Coronary Mortality in South Asians: Aetiologic and Prognostic Effects (CALIBER)
Acute Coronary Syndromes
|Study Design:||Observational Model: Cohort
Time Perspective: Retrospective
|Official Title:||Cardiovascular Disease Research Using Linked Bespoke Studies and Electronic Records|
- All-cause mortality [ Time Frame: 365 days ]365 days Mortality from all causes from the date of admission
- all causes in-hospital mortality [ Time Frame: length of hospital stay ]death during duration of hospital stay
|Study Start Date:||August 2009|
|Estimated Study Completion Date:||December 2010|
|Estimated Primary Completion Date:||December 2009 (Final data collection date for primary outcome measure)|
other South Asian
Coronary death rates among first-generation migrants from South Asia are higher than those of the White majority population. Understanding the relative contribution of incidence and case fatality to overall coronary death rates allows preventive interventions to be targeted where they are likely to be more efficacious.
We seek to do this by meta-analysing new data with previously published work identified after systematic review of published literature. We will combine studies spanning different modes of presentation with coronary disease from 'normal' populations to suspected stable angina to higher-risk patients diagnosed with ACS within a national registry [MINAP].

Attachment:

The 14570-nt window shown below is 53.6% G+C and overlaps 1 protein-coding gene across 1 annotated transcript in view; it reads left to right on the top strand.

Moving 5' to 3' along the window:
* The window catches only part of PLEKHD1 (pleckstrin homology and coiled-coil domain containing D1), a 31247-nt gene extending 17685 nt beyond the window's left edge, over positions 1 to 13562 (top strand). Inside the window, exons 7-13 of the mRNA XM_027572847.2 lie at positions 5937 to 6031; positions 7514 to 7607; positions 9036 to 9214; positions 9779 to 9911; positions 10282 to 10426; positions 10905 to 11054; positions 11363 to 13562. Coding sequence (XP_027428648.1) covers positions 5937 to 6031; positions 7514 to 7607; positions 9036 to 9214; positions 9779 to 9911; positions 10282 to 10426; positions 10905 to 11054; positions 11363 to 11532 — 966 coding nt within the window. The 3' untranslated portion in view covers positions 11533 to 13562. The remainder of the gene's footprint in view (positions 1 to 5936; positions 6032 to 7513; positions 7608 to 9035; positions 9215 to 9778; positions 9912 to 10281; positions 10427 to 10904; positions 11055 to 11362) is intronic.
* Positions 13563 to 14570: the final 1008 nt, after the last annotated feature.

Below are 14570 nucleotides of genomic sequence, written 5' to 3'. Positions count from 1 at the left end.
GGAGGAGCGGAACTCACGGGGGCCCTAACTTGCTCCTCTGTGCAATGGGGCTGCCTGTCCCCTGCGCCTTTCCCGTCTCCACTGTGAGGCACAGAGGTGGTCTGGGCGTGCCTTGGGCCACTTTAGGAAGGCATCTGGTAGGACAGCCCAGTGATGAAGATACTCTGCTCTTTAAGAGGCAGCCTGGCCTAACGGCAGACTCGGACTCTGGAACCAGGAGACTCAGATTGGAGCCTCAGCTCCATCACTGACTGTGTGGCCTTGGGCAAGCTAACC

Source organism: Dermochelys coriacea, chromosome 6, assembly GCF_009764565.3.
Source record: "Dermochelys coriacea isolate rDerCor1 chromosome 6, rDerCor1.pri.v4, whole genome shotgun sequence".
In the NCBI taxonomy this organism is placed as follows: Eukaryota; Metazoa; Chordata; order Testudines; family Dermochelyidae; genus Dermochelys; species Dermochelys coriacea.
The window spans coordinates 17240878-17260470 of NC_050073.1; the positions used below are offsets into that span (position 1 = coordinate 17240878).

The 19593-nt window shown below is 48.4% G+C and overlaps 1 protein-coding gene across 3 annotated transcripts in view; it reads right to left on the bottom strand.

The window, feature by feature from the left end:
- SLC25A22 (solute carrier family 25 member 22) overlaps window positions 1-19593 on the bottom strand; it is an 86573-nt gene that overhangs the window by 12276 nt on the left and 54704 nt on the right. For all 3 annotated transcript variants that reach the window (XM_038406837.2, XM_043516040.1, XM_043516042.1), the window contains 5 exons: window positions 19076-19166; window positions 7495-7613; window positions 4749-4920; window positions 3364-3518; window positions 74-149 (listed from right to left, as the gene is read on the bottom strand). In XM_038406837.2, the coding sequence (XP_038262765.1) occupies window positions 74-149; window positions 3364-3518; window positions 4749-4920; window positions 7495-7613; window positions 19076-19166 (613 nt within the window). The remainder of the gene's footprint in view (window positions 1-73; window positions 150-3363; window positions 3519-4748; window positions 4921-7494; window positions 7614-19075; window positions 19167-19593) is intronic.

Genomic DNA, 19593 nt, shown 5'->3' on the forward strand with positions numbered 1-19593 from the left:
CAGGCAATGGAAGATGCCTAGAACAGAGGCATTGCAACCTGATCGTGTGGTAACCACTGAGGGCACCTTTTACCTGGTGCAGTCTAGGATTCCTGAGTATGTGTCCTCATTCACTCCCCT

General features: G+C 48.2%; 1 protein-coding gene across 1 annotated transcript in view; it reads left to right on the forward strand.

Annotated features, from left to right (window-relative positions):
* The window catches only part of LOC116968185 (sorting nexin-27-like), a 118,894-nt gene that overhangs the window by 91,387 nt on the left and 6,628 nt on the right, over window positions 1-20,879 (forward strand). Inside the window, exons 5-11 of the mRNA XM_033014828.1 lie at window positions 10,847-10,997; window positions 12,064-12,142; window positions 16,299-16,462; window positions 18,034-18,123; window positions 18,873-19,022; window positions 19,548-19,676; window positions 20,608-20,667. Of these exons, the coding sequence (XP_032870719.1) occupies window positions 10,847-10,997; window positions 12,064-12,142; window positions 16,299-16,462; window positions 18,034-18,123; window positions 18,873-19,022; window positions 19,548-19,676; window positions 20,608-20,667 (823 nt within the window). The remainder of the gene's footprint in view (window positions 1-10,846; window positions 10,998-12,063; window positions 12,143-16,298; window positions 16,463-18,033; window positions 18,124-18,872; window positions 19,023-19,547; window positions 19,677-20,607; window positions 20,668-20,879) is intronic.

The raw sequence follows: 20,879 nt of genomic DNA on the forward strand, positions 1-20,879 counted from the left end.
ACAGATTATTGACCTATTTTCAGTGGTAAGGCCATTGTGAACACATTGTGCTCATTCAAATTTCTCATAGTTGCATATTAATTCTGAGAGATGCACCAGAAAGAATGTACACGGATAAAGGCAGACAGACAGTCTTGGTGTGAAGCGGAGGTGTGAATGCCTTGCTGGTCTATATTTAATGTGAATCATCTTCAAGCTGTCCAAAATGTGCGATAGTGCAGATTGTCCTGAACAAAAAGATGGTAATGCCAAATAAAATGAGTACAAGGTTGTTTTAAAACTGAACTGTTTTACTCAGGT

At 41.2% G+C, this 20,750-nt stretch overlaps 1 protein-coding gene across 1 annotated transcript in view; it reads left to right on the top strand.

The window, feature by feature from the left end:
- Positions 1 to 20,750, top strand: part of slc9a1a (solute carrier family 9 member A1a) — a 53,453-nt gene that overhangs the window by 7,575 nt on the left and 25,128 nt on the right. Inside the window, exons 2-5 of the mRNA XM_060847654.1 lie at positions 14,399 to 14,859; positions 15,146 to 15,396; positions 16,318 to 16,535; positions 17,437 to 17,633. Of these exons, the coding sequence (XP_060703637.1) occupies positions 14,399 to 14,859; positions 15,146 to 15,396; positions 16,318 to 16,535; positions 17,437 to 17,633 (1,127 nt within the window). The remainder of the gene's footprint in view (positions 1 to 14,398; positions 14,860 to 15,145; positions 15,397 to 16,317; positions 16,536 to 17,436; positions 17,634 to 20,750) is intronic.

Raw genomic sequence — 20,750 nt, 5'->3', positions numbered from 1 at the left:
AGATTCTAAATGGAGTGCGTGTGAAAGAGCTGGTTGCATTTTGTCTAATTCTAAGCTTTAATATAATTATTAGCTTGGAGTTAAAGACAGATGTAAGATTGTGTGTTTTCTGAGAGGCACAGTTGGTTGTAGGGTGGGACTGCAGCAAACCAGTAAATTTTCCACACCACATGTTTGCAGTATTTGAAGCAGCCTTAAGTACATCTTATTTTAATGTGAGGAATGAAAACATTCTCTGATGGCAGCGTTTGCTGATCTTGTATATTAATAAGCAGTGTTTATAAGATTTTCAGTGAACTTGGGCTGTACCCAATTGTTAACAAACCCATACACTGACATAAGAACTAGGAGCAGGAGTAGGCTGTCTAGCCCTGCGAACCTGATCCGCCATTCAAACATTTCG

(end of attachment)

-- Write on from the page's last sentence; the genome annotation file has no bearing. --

Initially we will undertake retrospective cohort studies using four new databases (The aetiologic healthy population study, the Whitehall II Study; The chest pain clinic cohort with new-onset chest pain; the coronary angiography cohort (ACRE) and an acute coronary syndrome cohort, the Myocardial Infarction National Audit Project (MINAP).
We will define ethnicity according to the UK Office for National Statistics 1991 census categories. All four cohorts are flagged for mortality with the Office for National Statistics.
We will use a combined non-fatal outcome (non-fatal myocardial infarction and admission with angina) in the aetiologic cohort, as well as risk of coronary death. We will assess risk of coronary death in the chest pain clinic and coronary angiogram cohorts and all-cause death in the acute coronary syndrome cohort as cause-specific death is unavailable. We will assess prognosis for coronary death in Whitehall-II among those who had had typical angina at baseline. We will perform Cox proportional hazards regression adjusted for age (as a continuous variable), sex, hypertension, blood cholesterol, smoking and diabetes in all cohorts. We will then stratify these analyses in our prognostic studies by age, diabetes, ACS type, deprivation, smoking and secondary prevention management and formally examine whether a statistical difference exists between the hazard ratio of strata with the Bland-Altman two-tailed test of interaction.
We will combine results of new and older studies and calculate pooled odds ratios, weights, and 95% confidence intervals using a random effects model. Heterogeneity will be examined using the I2 statistic.
Please refer to this study by its ClinicalTrials.gov identifier: NCT01163513
|Clinical Epidemiology Group, Department of Epidemiology & Public Health, UCL|
|London, United Kingdom, WC1E 6BT|